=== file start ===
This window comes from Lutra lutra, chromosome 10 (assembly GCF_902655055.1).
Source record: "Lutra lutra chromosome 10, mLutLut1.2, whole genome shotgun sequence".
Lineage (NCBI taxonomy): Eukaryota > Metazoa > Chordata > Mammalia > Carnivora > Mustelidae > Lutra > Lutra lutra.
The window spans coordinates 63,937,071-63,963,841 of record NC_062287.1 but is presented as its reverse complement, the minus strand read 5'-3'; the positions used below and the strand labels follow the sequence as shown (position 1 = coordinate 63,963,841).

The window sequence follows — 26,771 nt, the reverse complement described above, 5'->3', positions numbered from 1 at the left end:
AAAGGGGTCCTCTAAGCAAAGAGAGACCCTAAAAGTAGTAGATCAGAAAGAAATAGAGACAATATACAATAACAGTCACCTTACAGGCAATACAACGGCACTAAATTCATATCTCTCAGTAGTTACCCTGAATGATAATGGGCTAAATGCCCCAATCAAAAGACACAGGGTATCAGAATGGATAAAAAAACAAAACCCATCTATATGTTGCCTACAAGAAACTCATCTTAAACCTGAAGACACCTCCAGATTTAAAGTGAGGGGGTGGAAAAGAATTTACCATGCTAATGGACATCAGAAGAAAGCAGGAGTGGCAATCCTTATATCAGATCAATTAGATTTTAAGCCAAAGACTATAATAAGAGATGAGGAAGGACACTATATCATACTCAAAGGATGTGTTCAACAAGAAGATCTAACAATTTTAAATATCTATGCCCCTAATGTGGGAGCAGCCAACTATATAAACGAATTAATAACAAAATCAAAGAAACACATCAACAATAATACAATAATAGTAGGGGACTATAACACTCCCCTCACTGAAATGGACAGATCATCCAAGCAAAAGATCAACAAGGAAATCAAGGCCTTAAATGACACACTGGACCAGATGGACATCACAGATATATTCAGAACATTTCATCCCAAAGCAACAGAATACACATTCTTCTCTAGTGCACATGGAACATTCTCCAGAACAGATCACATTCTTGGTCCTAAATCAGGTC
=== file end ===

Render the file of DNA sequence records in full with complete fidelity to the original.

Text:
This window comes from Lutra lutra, chromosome 10 (assembly GCF_902655055.1).
Source record: "Lutra lutra chromosome 10, mLutLut1.2, whole genome shotgun sequence".
Lineage (NCBI taxonomy): Eukaryota > Metazoa > Chordata > Mammalia > Carnivora > Mustelidae > Lutra > Lutra lutra.
The window spans coordinates 63,937,071-63,963,841 of record NC_062287.1 but is presented as its reverse complement, the minus strand read 5'-3'; the positions used below and the strand labels follow the sequence as shown (position 1 = coordinate 63,963,841).

The window sequence follows — 26,771 nt, the reverse complement described above, 5'->3', positions numbered from 1 at the left end:
AAAGGGGTCCTCTAAGCAAAGAGAGACCCTAAAAGTAGTAGATCAGAAAGAAATAGAGACAATATACAATAACAGTCACCTTACAGGCAATACAACGGCACTAAATTCATATCTCTCAGTAGTTACCCTGAATGATAATGGGCTAAATGCCCCAATCAAAAGACACAGGGTATCAGAATGGATAAAAAAACAAAACCCATCTATATGTTGCCTACAAGAAACTCATCTTAAACCTGAAGACACCTCCAGATTTAAAGTGAGGGGGTGGAAAAGAATTTACCATGCTAATGGACATCAGAAGAAAGCAGGAGTGGCAATCCTTATATCAGATCAATTAGATTTTAAGCCAAAGACTATAATAAGAGATGAGGAAGGACACTATATCATACTCAAAGGATGTGTTCAACAAGAAGATCTAACAATTTTAAATATCTATGCCCCTAATGTGGGAGCAGCCAACTATATAAACGAATTAATAACAAAATCAAAGAAACACATCAACAATAATACAATAATAGTAGGGGACTATAACACTCCCCTCACTGAAATGGACAGATCATCCAAGCAAAAGATCAACAAGGAAATCAAGGCCTTAAATGACACACTGGACCAGATGGACATCACAGATATATTCAGAACATTTCATCCCAAAGCAACAGAATACACATTCTTCTCTAGTGCACATGGAACATTCTCCAGAACAGATCACATTCTTGGTCCTAAATCAGGTC